Self-Soothing: Definition + 14 Techniques & Skills to Soothe Yourself
Feeling upset? Need to calm yourself down and undo the anxiety already? Discover science-based self-soothing techniques to help you build skills that help you more easily self-soothe.
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What Is Self-Soothing? (A Definition)
Self-soothing is defined as an individual's efforts or capacity to calm oneself while in a state of emotional distress (Wright, 2009). This period of emotional distress can vary in duration depending on how emotionally reactive a person is, how much difficulty they have with regulating their emotions, and how well they recover from emotional distress.
Self-soothing is often discussed in the context of childhood development. Indeed, we learn many of our self-soothing patterns when we are babies. It is believed that when we are soothed by care-givers, we internalize this soothing and learn how to do it for ourselves (Wright, 2009). So there are a variety of ways that we might not quite develop this skill well enough and end up having difficulty self-soothing as adults. Improving our self-soothing skills as adults requires self-insight, the development of self-soothing skills, and the ability to effectively use these skills to return to emotional baseline.
Self-Soothing in DBT (Dialectical Behavior Therapy)
Self-soothing is also thought to be a tool for distress tolerance, a key component of Dialectical Behavior Therapy (DBT). In this view, self-soothing is defined as self-comforting, self-nurturing, and being kind to oneself, often by engaging in pleasant activities (Wright, 2009).
In this article, we'll take a broad view to help you learn a variety of self-soothing techniques and skills. Practicing these techniques and skills can help you self-soothe and better manage and recover from emotional distress.
Self-soothing is all about emotions and understanding the different tools we have to manage them. From a psychological perspective, this might include changing our mindset or attention in order to decrease the negative impact of events, learning how to handle, reduce, or shift negative emotions that we're experiencing, and short-circuiting thought processes that may lead negative emotions to linger instead of resolving. There are also some relevant techniques on how to shift our diet and routines to help us better self-soothe. We'll talk about many of these self-soothing techniques below.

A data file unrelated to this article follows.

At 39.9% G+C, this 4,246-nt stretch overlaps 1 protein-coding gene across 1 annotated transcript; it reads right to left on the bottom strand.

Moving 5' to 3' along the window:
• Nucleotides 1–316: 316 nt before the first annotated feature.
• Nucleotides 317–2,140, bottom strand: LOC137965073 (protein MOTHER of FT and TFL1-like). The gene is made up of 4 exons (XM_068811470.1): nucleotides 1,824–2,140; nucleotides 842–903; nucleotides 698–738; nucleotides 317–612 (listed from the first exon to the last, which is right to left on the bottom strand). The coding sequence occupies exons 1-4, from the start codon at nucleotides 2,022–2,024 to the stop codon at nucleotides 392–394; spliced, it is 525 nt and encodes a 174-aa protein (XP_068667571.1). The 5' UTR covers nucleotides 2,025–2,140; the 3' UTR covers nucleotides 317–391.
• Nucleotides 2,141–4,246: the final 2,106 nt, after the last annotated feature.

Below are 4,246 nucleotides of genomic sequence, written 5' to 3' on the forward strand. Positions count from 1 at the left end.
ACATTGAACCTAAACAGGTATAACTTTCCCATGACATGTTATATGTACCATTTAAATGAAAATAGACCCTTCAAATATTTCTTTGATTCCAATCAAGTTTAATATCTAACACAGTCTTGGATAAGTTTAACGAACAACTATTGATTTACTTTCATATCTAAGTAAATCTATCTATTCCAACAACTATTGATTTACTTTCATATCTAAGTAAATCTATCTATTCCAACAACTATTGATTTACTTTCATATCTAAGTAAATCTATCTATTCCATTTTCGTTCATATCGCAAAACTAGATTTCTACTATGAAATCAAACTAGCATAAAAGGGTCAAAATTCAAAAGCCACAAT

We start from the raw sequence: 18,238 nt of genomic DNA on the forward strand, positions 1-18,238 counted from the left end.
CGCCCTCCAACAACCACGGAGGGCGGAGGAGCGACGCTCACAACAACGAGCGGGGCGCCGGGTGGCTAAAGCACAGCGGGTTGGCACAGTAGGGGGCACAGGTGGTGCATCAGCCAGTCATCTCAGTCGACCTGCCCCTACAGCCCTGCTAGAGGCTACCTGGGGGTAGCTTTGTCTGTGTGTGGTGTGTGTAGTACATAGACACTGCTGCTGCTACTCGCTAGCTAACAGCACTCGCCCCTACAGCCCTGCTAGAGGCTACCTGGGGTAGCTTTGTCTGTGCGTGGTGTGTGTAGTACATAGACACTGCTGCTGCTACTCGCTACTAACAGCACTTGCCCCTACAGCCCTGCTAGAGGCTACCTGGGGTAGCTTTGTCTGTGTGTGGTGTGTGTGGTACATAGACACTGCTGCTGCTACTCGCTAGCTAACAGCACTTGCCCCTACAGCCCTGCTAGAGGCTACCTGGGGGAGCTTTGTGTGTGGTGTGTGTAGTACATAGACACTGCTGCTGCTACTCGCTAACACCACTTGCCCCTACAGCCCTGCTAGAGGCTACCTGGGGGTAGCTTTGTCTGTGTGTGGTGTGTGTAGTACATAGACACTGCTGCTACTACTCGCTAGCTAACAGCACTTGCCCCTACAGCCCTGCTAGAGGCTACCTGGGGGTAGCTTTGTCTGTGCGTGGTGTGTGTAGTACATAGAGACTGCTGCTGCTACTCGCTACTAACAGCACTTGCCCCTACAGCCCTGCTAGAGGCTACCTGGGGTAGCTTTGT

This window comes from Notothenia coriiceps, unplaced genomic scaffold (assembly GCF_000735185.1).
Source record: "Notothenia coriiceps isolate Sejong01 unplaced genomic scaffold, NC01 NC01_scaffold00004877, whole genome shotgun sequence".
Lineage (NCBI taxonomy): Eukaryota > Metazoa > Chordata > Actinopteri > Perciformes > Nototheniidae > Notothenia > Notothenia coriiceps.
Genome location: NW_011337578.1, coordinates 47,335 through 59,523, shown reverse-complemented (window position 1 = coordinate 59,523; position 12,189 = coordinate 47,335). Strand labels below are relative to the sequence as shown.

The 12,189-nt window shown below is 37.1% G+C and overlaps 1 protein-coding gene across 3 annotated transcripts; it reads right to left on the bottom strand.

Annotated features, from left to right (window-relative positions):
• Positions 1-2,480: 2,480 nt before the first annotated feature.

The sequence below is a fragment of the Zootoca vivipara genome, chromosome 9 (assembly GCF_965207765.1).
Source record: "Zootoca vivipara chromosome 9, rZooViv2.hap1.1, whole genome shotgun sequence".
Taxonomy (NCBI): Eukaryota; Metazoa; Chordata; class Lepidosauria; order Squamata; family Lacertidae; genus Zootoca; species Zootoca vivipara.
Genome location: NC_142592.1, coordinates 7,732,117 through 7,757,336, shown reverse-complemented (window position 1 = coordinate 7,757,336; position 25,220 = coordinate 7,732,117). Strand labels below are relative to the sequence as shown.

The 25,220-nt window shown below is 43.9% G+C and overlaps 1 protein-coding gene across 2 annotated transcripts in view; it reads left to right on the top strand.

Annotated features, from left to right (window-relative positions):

1. Listen to Relaxing Music to Support Self-Soothing
Anxiety is a mental health issue that I—and millions of others—struggle with. So I've tried tons of self-soothing techniques in an attempt to lessen my anxiety. One of my absolute favorite self-soothing techniques involves listening to relaxing music.
Listening to relaxing music has been shown in research to reduce cortisol (an important stress hormone; Khalfa et al., 2003). And music with binaural beats (music with two tones played at slightly different frequencies to each ear) may be helpful for focus and calming the mind (Garcia-Argibay, Santed, & Reales, 2019).
If you're feeling agitated or unable to settle down, calming music might just help change the mood, enabling you to breathe deeper, refocus your thoughts, and nudge negative emotions into remission. Check out the audio/video below for some of my favorite self-soothing music.
2. Take Slow, Deep Breathes to Sooth Yourself
A key part of self-soothing often involves deactivating the sympathetic nervous system. We can do this by activating the parasympathetic nervous system. The parasympathetic nervous system helps stop our fight or flight responses and return us to a calm state.
We can easily activate the parasympathetic nervous system by taking a few long, deep breaths. One easy breathing strategy to remember is box breathing. Box breathing involves breathing in for a count of four, holding for a count of four, breathing our for a count of four, and then holding for a count of four. Repeat this box breathing method for a few rounds until you start to feel calmer.
3. Visualize a Situation That You Find Soothing
Last night I laid awake in bed unable to shake this impending sense of doom—doom about nothing in particular. That anxiety was enough to make my muscles twitch even though I'd spent the entire evening relaxing. I get in this state every so often, and I find visualization to be one of the more effective self-soothing techniques for this scenario.